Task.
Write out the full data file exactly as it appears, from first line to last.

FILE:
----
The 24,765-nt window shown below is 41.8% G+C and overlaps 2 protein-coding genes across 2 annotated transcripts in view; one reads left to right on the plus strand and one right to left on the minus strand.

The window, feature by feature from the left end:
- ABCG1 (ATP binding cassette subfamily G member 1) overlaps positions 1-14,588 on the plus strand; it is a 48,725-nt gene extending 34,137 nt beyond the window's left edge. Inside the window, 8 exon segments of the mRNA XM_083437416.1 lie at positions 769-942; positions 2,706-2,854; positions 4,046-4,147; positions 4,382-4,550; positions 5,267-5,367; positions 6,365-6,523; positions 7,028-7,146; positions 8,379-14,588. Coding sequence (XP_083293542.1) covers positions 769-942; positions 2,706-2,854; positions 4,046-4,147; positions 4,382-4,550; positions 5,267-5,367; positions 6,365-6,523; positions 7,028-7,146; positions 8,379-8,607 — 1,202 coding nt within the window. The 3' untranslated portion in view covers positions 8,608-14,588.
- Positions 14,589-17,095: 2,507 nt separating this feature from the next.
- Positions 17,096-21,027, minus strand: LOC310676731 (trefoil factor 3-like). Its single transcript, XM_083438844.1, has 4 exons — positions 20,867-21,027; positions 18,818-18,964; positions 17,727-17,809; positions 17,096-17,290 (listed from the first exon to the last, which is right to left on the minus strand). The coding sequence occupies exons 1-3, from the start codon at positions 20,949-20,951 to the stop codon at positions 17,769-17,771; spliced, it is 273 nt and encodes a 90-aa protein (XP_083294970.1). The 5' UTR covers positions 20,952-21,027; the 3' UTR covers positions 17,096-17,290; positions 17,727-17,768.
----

The 24,765-nt window shown below is 41.8% G+C and overlaps 2 protein-coding genes across 2 annotated transcripts in view; one reads left to right on the plus strand and one right to left on the minus strand.

The window, feature by feature from the left end:
- ABCG1 (ATP binding cassette subfamily G member 1) overlaps positions 1-14,588 on the plus strand; it is a 48,725-nt gene extending 34,137 nt beyond the window's left edge. Inside the window, 8 exon segments of the mRNA XM_083437416.1 lie at positions 769-942; positions 2,706-2,854; positions 4,046-4,147; positions 4,382-4,550; positions 5,267-5,367; positions 6,365-6,523; positions 7,028-7,146; positions 8,379-14,588. Coding sequence (XP_083293542.1) covers positions 769-942; positions 2,706-2,854; positions 4,046-4,147; positions 4,382-4,550; positions 5,267-5,367; positions 6,365-6,523; positions 7,028-7,146; positions 8,379-8,607 — 1,202 coding nt within the window. The 3' untranslated portion in view covers positions 8,608-14,588.
- Positions 14,589-17,095: 2,507 nt separating this feature from the next.
- Positions 17,096-21,027, minus strand: LOC310676731 (trefoil factor 3-like). Its single transcript, XM_083438844.1, has 4 exons — positions 20,867-21,027; positions 18,818-18,964; positions 17,727-17,809; positions 17,096-17,290 (listed from the first exon to the last, which is right to left on the minus strand). The coding sequence occupies exons 1-3, from the start codon at positions 20,949-20,951 to the stop codon at positions 17,769-17,771; spliced, it is 273 nt and encodes a 90-aa protein (XP_083294970.1). The 5' UTR covers positions 20,952-21,027; the 3' UTR covers positions 17,096-17,290; positions 17,727-17,768.